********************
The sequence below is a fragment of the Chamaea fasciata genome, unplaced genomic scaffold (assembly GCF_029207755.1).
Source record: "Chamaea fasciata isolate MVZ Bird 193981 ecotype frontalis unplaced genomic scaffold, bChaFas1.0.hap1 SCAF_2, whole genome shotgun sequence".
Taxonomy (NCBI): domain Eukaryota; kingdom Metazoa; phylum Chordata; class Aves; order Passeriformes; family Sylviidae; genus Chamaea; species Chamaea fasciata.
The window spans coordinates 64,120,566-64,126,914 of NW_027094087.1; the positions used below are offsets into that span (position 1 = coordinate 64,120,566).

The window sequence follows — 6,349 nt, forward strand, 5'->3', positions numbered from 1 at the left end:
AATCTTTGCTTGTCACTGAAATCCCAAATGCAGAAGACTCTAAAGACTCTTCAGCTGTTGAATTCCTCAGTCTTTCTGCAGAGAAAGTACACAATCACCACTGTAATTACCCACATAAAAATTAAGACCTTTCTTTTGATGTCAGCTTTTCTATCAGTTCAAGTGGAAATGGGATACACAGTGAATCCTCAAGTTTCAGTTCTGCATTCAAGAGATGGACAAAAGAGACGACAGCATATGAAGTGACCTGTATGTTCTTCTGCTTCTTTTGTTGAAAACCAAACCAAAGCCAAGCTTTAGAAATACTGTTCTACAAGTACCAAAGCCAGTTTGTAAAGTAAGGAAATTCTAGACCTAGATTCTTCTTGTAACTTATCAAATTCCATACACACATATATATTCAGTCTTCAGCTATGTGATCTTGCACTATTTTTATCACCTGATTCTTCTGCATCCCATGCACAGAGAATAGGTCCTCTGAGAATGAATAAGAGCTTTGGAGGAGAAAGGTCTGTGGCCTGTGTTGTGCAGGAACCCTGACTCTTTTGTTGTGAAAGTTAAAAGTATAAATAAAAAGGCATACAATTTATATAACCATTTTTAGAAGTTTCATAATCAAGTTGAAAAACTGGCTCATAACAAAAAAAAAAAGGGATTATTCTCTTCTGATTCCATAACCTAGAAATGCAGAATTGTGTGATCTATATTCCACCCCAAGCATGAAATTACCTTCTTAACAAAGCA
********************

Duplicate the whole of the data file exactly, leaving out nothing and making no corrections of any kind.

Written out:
The sequence below is a fragment of the Chamaea fasciata genome, unplaced genomic scaffold (assembly GCF_029207755.1).
Source record: "Chamaea fasciata isolate MVZ Bird 193981 ecotype frontalis unplaced genomic scaffold, bChaFas1.0.hap1 SCAF_2, whole genome shotgun sequence".
Taxonomy (NCBI): domain Eukaryota; kingdom Metazoa; phylum Chordata; class Aves; order Passeriformes; family Sylviidae; genus Chamaea; species Chamaea fasciata.
The window spans coordinates 64,120,566-64,126,914 of NW_027094087.1; the positions used below are offsets into that span (position 1 = coordinate 64,120,566).

The window sequence follows — 6,349 nt, forward strand, 5'->3', positions numbered from 1 at the left end:
AATCTTTGCTTGTCACTGAAATCCCAAATGCAGAAGACTCTAAAGACTCTTCAGCTGTTGAATTCCTCAGTCTTTCTGCAGAGAAAGTACACAATCACCACTGTAATTACCCACATAAAAATTAAGACCTTTCTTTTGATGTCAGCTTTTCTATCAGTTCAAGTGGAAATGGGATACACAGTGAATCCTCAAGTTTCAGTTCTGCATTCAAGAGATGGACAAAAGAGACGACAGCATATGAAGTGACCTGTATGTTCTTCTGCTTCTTTTGTTGAAAACCAAACCAAAGCCAAGCTTTAGAAATACTGTTCTACAAGTACCAAAGCCAGTTTGTAAAGTAAGGAAATTCTAGACCTAGATTCTTCTTGTAACTTATCAAATTCCATACACACATATATATTCAGTCTTCAGCTATGTGATCTTGCACTATTTTTATCACCTGATTCTTCTGCATCCCATGCACAGAGAATAGGTCCTCTGAGAATGAATAAGAGCTTTGGAGGAGAAAGGTCTGTGGCCTGTGTTGTGCAGGAACCCTGACTCTTTTGTTGTGAAAGTTAAAAGTATAAATAAAAAGGCATACAATTTATATAACCATTTTTAGAAGTTTCATAATCAAGTTGAAAAACTGGCTCATAACAAAAAAAAAAAGGGATTATTCTCTTCTGATTCCATAACCTAGAAATGCAGAATTGTGTGATCTATATTCCACCCCAAGCATGAAATTACCTTCTTAACAAAGCA